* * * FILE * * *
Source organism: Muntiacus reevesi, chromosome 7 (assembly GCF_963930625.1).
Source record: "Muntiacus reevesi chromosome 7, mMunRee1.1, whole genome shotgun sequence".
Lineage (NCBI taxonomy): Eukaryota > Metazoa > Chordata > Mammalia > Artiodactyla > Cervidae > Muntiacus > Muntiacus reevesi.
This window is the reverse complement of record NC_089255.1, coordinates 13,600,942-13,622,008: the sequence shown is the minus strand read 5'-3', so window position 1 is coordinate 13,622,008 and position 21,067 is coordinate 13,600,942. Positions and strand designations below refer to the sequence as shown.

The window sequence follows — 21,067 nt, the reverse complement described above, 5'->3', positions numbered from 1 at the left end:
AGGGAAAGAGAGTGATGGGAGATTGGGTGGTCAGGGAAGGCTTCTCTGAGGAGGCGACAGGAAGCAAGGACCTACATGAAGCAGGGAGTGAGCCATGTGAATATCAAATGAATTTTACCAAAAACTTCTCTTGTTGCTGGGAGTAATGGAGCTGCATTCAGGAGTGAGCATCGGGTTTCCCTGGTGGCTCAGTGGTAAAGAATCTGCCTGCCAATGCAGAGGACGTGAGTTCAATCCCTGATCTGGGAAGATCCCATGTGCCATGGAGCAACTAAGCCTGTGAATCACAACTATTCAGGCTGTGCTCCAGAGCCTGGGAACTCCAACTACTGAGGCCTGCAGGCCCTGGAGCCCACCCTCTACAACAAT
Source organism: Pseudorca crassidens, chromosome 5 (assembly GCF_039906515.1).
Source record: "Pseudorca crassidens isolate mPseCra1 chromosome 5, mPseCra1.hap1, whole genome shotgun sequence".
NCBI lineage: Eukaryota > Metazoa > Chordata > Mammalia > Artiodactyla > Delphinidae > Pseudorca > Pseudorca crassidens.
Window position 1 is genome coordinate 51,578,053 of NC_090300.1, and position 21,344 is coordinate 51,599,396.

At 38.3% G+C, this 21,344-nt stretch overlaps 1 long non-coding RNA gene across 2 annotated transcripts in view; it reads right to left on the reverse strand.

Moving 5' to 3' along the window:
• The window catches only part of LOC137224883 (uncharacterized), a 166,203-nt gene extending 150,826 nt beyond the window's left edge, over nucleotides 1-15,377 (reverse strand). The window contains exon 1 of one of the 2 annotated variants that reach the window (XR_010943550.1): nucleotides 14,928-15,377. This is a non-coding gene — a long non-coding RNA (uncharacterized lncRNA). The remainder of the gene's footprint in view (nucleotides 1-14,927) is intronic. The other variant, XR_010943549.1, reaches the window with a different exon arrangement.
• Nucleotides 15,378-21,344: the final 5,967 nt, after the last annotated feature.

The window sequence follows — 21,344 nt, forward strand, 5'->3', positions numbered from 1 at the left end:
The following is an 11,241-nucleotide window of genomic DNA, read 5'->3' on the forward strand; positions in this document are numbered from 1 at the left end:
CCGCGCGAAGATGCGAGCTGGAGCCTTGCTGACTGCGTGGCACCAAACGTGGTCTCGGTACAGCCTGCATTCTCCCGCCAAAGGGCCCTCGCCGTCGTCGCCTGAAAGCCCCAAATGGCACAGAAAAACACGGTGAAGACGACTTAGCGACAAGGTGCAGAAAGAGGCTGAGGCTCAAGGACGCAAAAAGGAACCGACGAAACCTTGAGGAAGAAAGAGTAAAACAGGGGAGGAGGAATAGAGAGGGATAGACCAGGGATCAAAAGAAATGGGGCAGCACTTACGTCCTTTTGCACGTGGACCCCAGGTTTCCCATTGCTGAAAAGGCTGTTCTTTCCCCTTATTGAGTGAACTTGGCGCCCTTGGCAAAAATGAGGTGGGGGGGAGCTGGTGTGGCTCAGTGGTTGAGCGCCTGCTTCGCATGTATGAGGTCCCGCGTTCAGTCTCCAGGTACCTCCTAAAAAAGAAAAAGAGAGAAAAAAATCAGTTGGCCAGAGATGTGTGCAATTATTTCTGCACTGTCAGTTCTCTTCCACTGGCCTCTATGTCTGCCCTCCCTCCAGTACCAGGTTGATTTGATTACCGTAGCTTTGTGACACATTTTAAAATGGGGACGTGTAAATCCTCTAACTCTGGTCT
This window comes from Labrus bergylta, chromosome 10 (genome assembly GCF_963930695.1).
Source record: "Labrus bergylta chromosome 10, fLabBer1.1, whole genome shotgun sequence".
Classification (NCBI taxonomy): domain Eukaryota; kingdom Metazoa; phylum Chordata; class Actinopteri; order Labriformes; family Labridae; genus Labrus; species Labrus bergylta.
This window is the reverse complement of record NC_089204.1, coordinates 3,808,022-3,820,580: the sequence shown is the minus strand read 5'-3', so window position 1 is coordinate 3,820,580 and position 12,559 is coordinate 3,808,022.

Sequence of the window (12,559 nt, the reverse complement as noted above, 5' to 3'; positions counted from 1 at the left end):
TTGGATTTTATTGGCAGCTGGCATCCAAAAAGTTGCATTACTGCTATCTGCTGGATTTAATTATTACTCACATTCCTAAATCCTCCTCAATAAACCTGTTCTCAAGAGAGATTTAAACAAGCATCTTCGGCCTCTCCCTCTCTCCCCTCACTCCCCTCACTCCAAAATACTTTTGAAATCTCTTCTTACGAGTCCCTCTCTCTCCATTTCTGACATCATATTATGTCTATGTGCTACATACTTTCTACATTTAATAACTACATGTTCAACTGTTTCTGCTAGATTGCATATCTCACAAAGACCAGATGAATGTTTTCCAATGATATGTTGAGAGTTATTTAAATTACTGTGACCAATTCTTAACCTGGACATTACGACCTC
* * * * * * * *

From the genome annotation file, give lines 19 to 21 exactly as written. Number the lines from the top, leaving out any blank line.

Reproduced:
Source record: "Labrus bergylta chromosome 10, fLabBer1.1, whole genome shotgun sequence".
Classification (NCBI taxonomy): domain Eukaryota; kingdom Metazoa; phylum Chordata; class Actinopteri; order Labriformes; family Labridae; genus Labrus; species Labrus bergylta.
This window is the reverse complement of record NC_089204.1, coordinates 3,808,022-3,820,580: the sequence shown is the minus strand read 5'-3', so window position 1 is coordinate 3,820,580 and position 12,559 is coordinate 3,808,022.